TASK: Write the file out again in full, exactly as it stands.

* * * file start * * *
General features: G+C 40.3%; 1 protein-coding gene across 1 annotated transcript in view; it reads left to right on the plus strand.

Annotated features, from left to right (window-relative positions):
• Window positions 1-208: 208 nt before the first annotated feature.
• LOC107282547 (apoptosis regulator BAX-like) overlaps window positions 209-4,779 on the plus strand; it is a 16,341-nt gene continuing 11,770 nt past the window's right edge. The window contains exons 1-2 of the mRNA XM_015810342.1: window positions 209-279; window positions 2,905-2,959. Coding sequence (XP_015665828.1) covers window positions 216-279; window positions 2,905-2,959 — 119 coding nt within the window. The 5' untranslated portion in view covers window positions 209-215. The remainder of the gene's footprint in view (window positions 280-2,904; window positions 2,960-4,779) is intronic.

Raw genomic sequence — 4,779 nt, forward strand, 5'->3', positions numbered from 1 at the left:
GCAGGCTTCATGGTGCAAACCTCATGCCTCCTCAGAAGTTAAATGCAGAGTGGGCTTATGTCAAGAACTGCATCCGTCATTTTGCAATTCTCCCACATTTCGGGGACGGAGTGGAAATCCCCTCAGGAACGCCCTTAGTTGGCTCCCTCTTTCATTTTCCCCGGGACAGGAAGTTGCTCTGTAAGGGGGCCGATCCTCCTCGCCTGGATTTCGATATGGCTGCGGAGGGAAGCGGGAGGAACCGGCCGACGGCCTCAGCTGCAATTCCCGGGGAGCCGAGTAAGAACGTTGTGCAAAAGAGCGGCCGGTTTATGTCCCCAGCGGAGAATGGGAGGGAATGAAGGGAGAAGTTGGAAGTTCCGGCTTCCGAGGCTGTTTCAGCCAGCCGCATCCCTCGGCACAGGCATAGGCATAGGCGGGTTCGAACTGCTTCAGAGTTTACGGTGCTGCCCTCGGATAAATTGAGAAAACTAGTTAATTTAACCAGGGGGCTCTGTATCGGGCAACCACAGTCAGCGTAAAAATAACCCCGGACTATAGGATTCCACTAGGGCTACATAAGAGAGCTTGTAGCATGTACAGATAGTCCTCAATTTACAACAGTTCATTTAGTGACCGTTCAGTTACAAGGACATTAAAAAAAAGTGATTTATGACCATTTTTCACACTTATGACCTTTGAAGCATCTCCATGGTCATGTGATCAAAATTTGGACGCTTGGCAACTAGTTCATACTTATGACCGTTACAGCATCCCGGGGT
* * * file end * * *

General features: G+C 40.3%; 1 protein-coding gene across 1 annotated transcript in view; it reads left to right on the plus strand.

Annotated features, from left to right (window-relative positions):
• Window positions 1-208: 208 nt before the first annotated feature.
• LOC107282547 (apoptosis regulator BAX-like) overlaps window positions 209-4,779 on the plus strand; it is a 16,341-nt gene continuing 11,770 nt past the window's right edge. The window contains exons 1-2 of the mRNA XM_015810342.1: window positions 209-279; window positions 2,905-2,959. Coding sequence (XP_015665828.1) covers window positions 216-279; window positions 2,905-2,959 — 119 coding nt within the window. The 5' untranslated portion in view covers window positions 209-215. The remainder of the gene's footprint in view (window positions 280-2,904; window positions 2,960-4,779) is intronic.

Raw genomic sequence — 4,779 nt, forward strand, 5'->3', positions numbered from 1 at the left:
GCAGGCTTCATGGTGCAAACCTCATGCCTCCTCAGAAGTTAAATGCAGAGTGGGCTTATGTCAAGAACTGCATCCGTCATTTTGCAATTCTCCCACATTTCGGGGACGGAGTGGAAATCCCCTCAGGAACGCCCTTAGTTGGCTCCCTCTTTCATTTTCCCCGGGACAGGAAGTTGCTCTGTAAGGGGGCCGATCCTCCTCGCCTGGATTTCGATATGGCTGCGGAGGGAAGCGGGAGGAACCGGCCGACGGCCTCAGCTGCAATTCCCGGGGAGCCGAGTAAGAACGTTGTGCAAAAGAGCGGCCGGTTTATGTCCCCAGCGGAGAATGGGAGGGAATGAAGGGAGAAGTTGGAAGTTCCGGCTTCCGAGGCTGTTTCAGCCAGCCGCATCCCTCGGCACAGGCATAGGCATAGGCGGGTTCGAACTGCTTCAGAGTTTACGGTGCTGCCCTCGGATAAATTGAGAAAACTAGTTAATTTAACCAGGGGGCTCTGTATCGGGCAACCACAGTCAGCGTAAAAATAACCCCGGACTATAGGATTCCACTAGGGCTACATAAGAGAGCTTGTAGCATGTACAGATAGTCCTCAATTTACAACAGTTCATTTAGTGACCGTTCAGTTACAAGGACATTAAAAAAAAGTGATTTATGACCATTTTTCACACTTATGACCTTTGAAGCATCTCCATGGTCATGTGATCAAAATTTGGACGCTTGGCAACTAGTTCATACTTATGACCGTTACAGCATCCCGGGGT